Report updated 5:15 a.m., July 25, 2019.
A U.S. federal judge has blocked the Trump administration from enforcing a directive that disqualifies a significant proportion of mostly Central American asylum-seekers who reach the U.S.-Mexico border.
Judge Jon Tigar of the U.S. District Court for the Northern District of California cited multiple concerns about the rule and the way it was issued in his ruling Wednesday.
He said the rule does not provide congressionally mandated protections ensuring that any asylum-seeker the United States removes to a so-called third country, most often Mexico in current cases, would be safe there and have access to a fair asylum process.
“The government’s own administrative record contains no evidence that the Mexican asylum regime provides a full and fair procedure for determining asylum claims,” Tigar wrote. “Rather, it affirmatively demonstrates that asylum claimants removed to Mexico are likely to be exposed to violence and abuse from third parties and government officials, denied their rights under Mexican and international law, and wrongly returned to countries from which they fled persecution.”
The judge said the government failed to give people affected by the rule and those in the public an opportunity to submit their views before the rule went into effect last week. He noted the government’s argument that it did not need to allow such a review period because the rule involved U.S. foreign affairs, but Tigar rejected that reasoning on the grounds the government did not demonstrate public comments would lead to “undesirable international consequences.”
Trump administration officials have said the new rule is meant to ease the strain on the U.S. asylum system.
In a recent statement, U.S. Attorney General William Barr noted a “dramatic increase in the number of aliens” arriving at the U.S.-Mexico border, adding that “[o]nly a small minority of these individuals” qualify for asylum.
Tigar’s ruling accepts the government’s assertion that “the strains on this country’s immigration system have only increased” since late last year.
“The public undoubtedly has a pressing interest in fairly and promptly addressing both the harms to asylum applicants and the administrative burdens imposed by the influx of persons seeking asylum,” Tigar wrote. But he said “shortcutting the law” is not the solution.
In response to the ruling, the Justice Department said Congress had granted the attorney general the authority to bar asylum-seekers on certain grounds.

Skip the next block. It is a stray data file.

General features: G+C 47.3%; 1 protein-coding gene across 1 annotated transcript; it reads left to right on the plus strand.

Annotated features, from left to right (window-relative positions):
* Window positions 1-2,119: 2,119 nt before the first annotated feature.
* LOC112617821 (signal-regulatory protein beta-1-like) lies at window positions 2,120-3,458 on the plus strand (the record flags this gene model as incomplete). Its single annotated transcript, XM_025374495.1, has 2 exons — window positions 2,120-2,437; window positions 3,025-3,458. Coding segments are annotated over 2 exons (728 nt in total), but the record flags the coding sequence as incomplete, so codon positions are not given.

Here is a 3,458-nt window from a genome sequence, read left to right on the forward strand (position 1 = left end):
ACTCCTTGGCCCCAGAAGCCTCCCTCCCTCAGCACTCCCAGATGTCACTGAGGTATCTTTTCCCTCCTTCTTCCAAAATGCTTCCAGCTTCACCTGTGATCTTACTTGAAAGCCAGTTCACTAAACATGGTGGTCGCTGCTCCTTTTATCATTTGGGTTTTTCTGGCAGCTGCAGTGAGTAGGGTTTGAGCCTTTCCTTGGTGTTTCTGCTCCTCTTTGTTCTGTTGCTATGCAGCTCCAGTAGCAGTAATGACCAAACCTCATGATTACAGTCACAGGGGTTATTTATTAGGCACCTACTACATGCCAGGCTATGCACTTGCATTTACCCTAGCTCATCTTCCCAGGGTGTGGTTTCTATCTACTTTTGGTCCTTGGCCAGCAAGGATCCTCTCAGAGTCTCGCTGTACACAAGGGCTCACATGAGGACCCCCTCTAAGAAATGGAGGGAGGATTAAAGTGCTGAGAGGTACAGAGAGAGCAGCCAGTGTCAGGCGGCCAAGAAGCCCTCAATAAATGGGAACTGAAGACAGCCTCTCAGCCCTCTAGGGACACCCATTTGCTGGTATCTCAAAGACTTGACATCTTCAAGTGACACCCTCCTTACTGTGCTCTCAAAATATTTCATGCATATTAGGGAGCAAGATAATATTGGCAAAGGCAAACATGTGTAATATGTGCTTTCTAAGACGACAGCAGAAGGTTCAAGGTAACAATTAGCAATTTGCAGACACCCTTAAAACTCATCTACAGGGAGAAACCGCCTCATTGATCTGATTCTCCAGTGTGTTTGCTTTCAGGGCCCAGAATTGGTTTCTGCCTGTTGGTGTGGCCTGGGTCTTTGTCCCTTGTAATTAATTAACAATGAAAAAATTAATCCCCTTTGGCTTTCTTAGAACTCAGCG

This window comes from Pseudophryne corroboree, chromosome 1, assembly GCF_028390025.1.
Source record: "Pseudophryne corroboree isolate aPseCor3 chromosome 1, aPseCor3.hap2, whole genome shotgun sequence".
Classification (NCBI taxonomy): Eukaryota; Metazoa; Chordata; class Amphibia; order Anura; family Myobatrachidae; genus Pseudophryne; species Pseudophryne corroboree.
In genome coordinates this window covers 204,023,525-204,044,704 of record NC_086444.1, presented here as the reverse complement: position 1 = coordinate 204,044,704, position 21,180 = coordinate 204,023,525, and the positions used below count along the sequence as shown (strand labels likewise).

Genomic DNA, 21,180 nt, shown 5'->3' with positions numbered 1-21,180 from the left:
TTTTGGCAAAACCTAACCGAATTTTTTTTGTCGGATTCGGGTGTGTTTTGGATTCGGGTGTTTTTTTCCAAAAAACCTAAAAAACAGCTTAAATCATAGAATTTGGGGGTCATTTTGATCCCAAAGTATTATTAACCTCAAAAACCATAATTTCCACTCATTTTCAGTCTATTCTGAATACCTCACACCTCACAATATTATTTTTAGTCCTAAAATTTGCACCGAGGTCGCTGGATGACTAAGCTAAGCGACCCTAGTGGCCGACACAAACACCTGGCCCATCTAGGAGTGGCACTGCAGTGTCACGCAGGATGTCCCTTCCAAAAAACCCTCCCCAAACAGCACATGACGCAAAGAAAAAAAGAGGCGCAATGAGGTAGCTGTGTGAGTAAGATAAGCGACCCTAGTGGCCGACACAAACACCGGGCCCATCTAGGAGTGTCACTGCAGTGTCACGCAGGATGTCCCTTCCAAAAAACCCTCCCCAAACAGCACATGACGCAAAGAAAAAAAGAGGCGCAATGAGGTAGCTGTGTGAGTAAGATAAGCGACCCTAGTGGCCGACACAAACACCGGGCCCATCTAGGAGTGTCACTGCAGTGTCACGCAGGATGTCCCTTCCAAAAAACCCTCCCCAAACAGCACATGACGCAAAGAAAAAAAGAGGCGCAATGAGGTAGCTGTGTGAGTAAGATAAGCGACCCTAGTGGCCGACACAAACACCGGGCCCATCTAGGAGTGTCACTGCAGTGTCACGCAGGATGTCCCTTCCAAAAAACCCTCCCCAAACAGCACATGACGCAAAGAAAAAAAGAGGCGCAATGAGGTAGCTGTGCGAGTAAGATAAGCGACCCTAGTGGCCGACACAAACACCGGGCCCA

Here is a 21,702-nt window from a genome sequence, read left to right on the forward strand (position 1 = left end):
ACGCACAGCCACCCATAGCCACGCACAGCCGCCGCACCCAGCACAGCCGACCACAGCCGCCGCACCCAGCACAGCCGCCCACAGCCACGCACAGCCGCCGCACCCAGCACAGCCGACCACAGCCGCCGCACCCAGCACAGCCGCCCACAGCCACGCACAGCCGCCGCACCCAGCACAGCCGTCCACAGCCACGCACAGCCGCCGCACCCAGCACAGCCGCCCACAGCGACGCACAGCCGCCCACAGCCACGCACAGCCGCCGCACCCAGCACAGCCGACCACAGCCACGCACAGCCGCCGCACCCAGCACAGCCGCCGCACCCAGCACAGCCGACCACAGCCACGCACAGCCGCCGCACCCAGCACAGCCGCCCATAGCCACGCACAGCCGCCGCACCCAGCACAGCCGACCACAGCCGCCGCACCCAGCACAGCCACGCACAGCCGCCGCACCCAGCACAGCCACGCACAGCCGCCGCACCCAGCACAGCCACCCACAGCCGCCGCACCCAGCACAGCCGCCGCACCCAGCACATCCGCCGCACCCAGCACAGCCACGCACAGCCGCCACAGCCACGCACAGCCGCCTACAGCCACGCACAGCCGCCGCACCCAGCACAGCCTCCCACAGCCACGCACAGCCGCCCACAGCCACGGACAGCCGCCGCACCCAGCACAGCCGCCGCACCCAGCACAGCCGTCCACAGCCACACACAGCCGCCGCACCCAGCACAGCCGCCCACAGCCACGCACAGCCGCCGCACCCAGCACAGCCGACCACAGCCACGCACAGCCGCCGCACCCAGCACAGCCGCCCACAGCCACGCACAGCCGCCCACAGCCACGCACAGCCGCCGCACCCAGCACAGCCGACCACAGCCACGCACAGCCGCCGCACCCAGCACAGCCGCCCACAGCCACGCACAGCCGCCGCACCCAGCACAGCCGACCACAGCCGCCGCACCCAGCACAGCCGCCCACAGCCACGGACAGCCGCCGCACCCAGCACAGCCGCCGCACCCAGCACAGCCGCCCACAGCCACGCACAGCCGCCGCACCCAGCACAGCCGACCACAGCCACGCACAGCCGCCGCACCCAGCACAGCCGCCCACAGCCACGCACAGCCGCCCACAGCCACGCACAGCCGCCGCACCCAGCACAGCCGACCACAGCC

“The district court was wrong to conclude otherwise, to second-guess the agencies’ expert policy judgment, and to halt this critical measure on a nationwide basis,” it said.
The nationwide preliminary injunction will remain in place while the case plays out in the courts, something Tigar wrote will “merely restore” the policy to what had been in place for many years and ensure “that we do not deliver aliens into the hands of their persecutors.”
The case came from a lawsuit filed by the Center for Constitutional Rights, the American Civil Liberties Union, and the Southern Poverty Law Center, which all welcomed Wednesday’s ruling.
“The court correctly decided that decades of U.S. asylum law prevent this administration from attempting to deny wholesale, asylum protections through this arbitrary and hasty regulation,” said Baher Azmy, legal director for the Center for Constitutional Rights. “This application of the law will also save lives of vulnerable refugees fleeing for their lives and safety.”
Hours before Tigar issued his ruling, a district court judge in Washington, D.C., denied a similar request to block the rule in a separate case, saying “it’s in the greater public interest to allow the administration to carry out its immigration policy.”
The result of the two rulings is that the injunction issued in California is in place.
Judge Timothy Kelly of the U.S. District Court for the District of Columbia said migrant advocacy groups Capital Area Immigrants’ Rights Coalition and RAICES failed to show they would be immediately harmed by the rule. Both organizations argued the asylum rule would harm migrants fleeing dangerous situations.
The White House welcomed Kelly’s ruling as a “victory for Americans concerned” about the crisis at the southern border.
“The rule properly encourages migrants to seek asylum in other countries they have traveled through before reaching the United States and makes those who fail to do so ineligible for asylum, thereby foreclosing opportunistic claims by those who want to exploit our asylum system in an effort to immigrate unlawfully to the United States,” according to the statement.